Sometimes we ask people what we think is an open-ended question, like “How was the drive?” and we don’t get the amount of information like we were hoping for. They may respond, “It was fine,” when we may have been expecting something like, “We left late but we ended up hitting every light!” When you get an answer like, “it was fine,” when you were hoping for more of a story, don’t give up and move to the next question. Instead, try asking something like, “Can you tell me more about that?” or “How was it fine?” Most often, the best information can come from asking the interviewee to further explain what they said. Plus, if they go down a rabbit hole, they can provide you with even more information, but it cannot be fully appreciated if the interviewer does not dive into the follow-up of these answers.
If you want to avoid too much follow-up, like “Can you tell me more about that,” review your discussion guide and try to find ways to make some questions more open-ended if they are not already. Questions that could benefit from these edits include ones like, “Do you eat popcorn at the movies?” You can reword it to: “What type of food do you eat at the movies?”
More questions that could be edited are ones that ask something like, “Do you drive or take the train to work?” Just making sure to ask why after they answer and making sure the “Why?” is in your guide will help remind you to ask. Having those reminders will help you to remember to always ask the why/how to an action or feeling.
Sometimes, though, assumptions can get in the way of asking why or how, but…
4. Assuming that since you and the interviewee do the same things that you know their reasonings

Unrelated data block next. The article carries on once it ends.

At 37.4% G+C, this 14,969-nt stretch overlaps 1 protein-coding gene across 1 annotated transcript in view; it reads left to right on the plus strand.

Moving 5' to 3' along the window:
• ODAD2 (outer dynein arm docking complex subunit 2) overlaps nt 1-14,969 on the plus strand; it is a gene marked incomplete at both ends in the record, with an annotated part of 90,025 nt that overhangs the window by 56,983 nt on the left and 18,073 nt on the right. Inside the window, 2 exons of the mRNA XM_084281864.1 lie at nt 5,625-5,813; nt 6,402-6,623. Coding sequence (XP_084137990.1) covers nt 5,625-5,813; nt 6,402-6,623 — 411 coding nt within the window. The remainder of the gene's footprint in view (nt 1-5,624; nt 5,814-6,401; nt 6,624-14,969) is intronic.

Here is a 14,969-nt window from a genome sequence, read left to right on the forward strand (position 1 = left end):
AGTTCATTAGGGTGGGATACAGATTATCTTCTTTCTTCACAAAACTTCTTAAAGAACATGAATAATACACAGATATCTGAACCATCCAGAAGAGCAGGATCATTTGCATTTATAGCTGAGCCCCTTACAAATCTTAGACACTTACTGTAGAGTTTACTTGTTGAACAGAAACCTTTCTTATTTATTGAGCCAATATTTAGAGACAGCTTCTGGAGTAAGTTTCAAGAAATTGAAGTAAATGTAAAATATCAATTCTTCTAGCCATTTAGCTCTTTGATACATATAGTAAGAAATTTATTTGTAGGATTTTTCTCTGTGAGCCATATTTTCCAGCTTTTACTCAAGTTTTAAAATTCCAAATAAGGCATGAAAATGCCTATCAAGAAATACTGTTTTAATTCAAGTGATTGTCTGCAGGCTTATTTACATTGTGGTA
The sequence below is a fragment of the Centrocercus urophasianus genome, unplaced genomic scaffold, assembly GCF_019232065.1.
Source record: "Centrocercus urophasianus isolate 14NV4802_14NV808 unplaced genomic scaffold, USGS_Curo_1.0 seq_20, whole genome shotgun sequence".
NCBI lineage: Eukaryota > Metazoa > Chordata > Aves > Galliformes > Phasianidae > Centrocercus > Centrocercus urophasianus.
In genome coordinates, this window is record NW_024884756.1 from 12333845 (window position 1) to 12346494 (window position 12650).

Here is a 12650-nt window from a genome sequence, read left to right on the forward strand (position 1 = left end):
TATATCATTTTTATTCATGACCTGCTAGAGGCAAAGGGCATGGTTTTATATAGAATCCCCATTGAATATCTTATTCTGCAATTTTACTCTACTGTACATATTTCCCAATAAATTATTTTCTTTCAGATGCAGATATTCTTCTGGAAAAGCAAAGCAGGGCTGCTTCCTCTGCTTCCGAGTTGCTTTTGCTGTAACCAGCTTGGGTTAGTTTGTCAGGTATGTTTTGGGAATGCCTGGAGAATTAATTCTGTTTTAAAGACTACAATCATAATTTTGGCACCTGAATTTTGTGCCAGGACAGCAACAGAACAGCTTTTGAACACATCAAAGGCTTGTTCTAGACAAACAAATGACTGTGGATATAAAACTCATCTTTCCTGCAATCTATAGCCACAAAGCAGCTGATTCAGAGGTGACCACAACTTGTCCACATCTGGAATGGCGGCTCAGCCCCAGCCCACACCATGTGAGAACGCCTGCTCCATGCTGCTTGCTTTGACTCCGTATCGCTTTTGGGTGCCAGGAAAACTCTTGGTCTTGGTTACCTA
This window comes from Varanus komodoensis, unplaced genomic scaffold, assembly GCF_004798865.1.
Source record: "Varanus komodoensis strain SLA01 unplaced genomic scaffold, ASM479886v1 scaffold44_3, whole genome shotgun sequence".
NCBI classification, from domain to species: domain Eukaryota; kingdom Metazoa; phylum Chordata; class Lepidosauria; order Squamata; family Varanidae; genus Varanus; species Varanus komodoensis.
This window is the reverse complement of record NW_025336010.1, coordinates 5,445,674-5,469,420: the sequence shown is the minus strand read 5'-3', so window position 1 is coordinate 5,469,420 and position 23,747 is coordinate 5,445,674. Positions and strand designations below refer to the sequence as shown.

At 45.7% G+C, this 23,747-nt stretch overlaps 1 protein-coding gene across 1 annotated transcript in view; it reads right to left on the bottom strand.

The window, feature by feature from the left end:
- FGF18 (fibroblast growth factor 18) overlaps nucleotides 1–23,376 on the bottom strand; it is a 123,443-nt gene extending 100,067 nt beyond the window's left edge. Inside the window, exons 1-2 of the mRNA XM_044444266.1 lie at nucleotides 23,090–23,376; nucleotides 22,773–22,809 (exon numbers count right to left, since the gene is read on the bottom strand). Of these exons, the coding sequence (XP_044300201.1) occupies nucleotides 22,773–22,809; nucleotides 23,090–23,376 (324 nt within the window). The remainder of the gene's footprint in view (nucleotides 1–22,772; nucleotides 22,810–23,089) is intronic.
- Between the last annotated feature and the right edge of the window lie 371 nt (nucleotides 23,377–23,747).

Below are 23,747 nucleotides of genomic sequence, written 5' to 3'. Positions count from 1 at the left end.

Remember that you are not the user! And remember what they say about assuming…
POV: You ask your interviewee what they did at the gym last week, and they tell you that they went to lift weights. You also go to the gym to lift weights, so you may not feel compelled to ask why they do, too.
However! Just because your interviewee also lift weights does not mean that you both lift weights for the same reason. It is very important to ask why even when you may suspect the answer — but remember that if they do not say it, it is not data! All you honestly know about your interviewee is what they tell you. Exploring the why on the questions and answers you find simple could open the door to so many possibilities.
Often the space you’re exploring has a different overlying issue from the one you started with that you cannot see without this conversation — so, in this case, you might be exploring why people at this gym are not lifting the heavier weights, so an assumption may be that that people don’t want to try too hard in front of other people. This user says they go to the gym to lift weights, and so do you, so you might assume that they go to build muscle. But what if they don’t? So you ask why, and they tell you that they are trying to strengthen a weak or injured muscle by lifting the small weights. This could help you and your team realize that the reason people may not be lifting the heavy weights could be that most of the visitors are going for these reasons and not to be the next Arnold Schwarzenegger.
That being said, maybe they do go for the same reason as you, but make sure to keep that to yourself…
5. Telling an interviewee whether their answer was correct
In some instances, when an interviewee is asking, “Is that what you meant by that question?” you can answer in a way that doesn’t tell them that they’re wrong if they are, but their perception of your question could also give you valuable data. However, if you need to ask again, work on rephrasing in a still-nonleading way to make sure you get your message across. But, when an interviewee asks, “Is that right? I could be wrong, please let me know,” you shouldn’t give much input on whether they were right.